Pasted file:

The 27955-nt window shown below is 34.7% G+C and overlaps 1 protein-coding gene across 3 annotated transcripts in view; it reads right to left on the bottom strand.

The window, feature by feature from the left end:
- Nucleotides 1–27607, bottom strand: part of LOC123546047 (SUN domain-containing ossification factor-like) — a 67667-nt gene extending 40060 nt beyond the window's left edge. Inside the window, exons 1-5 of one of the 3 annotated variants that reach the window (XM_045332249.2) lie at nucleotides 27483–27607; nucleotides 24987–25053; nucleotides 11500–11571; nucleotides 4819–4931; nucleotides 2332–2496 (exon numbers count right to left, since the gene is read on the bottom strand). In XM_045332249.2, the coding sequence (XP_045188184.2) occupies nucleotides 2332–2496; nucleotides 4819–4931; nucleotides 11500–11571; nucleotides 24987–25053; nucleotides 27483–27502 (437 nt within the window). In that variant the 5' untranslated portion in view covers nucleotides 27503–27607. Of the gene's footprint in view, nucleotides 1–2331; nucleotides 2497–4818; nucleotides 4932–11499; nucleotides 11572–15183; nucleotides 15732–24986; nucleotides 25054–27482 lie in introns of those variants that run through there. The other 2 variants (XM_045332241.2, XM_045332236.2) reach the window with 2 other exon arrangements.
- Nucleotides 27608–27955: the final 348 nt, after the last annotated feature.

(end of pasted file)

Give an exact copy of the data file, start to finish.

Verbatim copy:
The 27955-nt window shown below is 34.7% G+C and overlaps 1 protein-coding gene across 3 annotated transcripts in view; it reads right to left on the bottom strand.

The window, feature by feature from the left end:
- Nucleotides 1–27607, bottom strand: part of LOC123546047 (SUN domain-containing ossification factor-like) — a 67667-nt gene extending 40060 nt beyond the window's left edge. Inside the window, exons 1-5 of one of the 3 annotated variants that reach the window (XM_045332249.2) lie at nucleotides 27483–27607; nucleotides 24987–25053; nucleotides 11500–11571; nucleotides 4819–4931; nucleotides 2332–2496 (exon numbers count right to left, since the gene is read on the bottom strand). In XM_045332249.2, the coding sequence (XP_045188184.2) occupies nucleotides 2332–2496; nucleotides 4819–4931; nucleotides 11500–11571; nucleotides 24987–25053; nucleotides 27483–27502 (437 nt within the window). In that variant the 5' untranslated portion in view covers nucleotides 27503–27607. Of the gene's footprint in view, nucleotides 1–2331; nucleotides 2497–4818; nucleotides 4932–11499; nucleotides 11572–15183; nucleotides 15732–24986; nucleotides 25054–27482 lie in introns of those variants that run through there. The other 2 variants (XM_045332241.2, XM_045332236.2) reach the window with 2 other exon arrangements.
- Nucleotides 27608–27955: the final 348 nt, after the last annotated feature.